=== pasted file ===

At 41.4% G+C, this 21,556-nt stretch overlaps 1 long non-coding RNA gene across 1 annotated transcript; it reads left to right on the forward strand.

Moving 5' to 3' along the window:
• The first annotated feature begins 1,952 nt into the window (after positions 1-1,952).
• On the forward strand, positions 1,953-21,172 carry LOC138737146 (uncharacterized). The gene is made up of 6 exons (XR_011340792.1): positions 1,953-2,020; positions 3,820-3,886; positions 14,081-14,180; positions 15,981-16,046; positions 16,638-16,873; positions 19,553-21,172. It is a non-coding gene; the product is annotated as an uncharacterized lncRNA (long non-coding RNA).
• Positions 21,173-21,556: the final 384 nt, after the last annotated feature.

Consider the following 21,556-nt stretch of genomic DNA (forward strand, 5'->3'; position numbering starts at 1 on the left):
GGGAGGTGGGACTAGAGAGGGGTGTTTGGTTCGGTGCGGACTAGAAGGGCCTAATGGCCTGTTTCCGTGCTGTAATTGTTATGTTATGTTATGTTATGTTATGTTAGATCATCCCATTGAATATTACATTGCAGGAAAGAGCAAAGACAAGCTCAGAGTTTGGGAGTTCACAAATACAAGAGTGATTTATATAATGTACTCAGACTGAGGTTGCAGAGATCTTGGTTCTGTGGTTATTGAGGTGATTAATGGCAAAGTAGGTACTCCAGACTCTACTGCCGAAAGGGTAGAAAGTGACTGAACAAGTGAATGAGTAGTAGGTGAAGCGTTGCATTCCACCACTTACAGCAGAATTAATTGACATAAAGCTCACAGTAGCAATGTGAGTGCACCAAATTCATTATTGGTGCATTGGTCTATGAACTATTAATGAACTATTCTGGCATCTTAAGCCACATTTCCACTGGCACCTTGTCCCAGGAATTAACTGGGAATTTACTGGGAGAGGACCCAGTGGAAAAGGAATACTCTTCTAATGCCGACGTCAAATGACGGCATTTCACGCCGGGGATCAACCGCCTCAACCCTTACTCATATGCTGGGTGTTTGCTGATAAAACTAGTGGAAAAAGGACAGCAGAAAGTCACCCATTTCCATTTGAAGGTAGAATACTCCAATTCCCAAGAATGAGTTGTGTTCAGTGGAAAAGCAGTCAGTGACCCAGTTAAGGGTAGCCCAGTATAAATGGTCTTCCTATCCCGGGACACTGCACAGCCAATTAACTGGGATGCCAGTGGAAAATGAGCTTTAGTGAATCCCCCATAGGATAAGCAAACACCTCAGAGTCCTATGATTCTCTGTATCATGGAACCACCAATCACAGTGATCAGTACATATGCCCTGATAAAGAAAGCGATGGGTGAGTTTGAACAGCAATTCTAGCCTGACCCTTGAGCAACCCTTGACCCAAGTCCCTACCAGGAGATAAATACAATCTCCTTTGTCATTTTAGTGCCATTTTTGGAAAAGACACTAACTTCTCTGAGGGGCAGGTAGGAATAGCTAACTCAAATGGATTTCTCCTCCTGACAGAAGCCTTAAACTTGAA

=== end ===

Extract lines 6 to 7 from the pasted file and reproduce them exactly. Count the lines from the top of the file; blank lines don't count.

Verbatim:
Consider the following 21,556-nt stretch of genomic DNA (forward strand, 5'->3'; position numbering starts at 1 on the left):
GGGAGGTGGGACTAGAGAGGGGTGTTTGGTTCGGTGCGGACTAGAAGGGCCTAATGGCCTGTTTCCGTGCTGTAATTGTTATGTTATGTTATGTTATGTTATGTTAGATCATCCCATTGAATATTACATTGCAGGAAAGAGCAAAGACAAGCTCAGAGTTTGGGAGTTCACAAATACAAGAGTGATTTATATAATGTACTCAGACTGAGGTTGCAGAGATCTTGGTTCTGTGGTTATTGAGGTGATTAATGGCAAAGTAGGTACTCCAGACTCTACTGCCGAAAGGGTAGAAAGTGACTGAACAAGTGAATGAGTAGTAGGTGAAGCGTTGCATTCCACCACTTACAGCAGAATTAATTGACATAAAGCTCACAGTAGCAATGTGAGTGCACCAAATTCATTATTGGTGCATTGGTCTATGAACTATTAATGAACTATTCTGGCATCTTAAGCCACATTTCCACTGGCACCTTGTCCCAGGAATTAACTGGGAATTTACTGGGAGAGGACCCAGTGGAAAAGGAATACTCTTCTAATGCCGACGTCAAATGACGGCATTTCACGCCGGGGATCAACCGCCTCAACCCTTACTCATATGCTGGGTGTTTGCTGATAAAACTAGTGGAAAAAGGACAGCAGAAAGTCACCCATTTCCATTTGAAGGTAGAATACTCCAATTCCCAAGAATGAGTTGTGTTCAGTGGAAAAGCAGTCAGTGACCCAGTTAAGGGTAGCCCAGTATAAATGGTCTTCCTATCCCGGGACACTGCACAGCCAATTAACTGGGATGCCAGTGGAAAATGAGCTTTAGTGAATCCCCCATAGGATAAGCAAACACCTCAGAGTCCTATGATTCTCTGTATCATGGAACCACCAATCACAGTGATCAGTACATATGCCCTGATAAAGAAAGCGATGGGTGAGTTTGAACAGCAATTCTAGCCTGACCCTTGAGCAACCCTTGACCCAAGTCCCTACCAGGAGATAAATACAATCTCCTTTGTCATTTTAGTGCCATTTTTGGAAAAGACACTAACTTCTCTGAGGGGCAGGTAGGAATAGCTAACTCAAATGGATTTCTCCTCCTGACAGAAGCCTTAAACTTGAA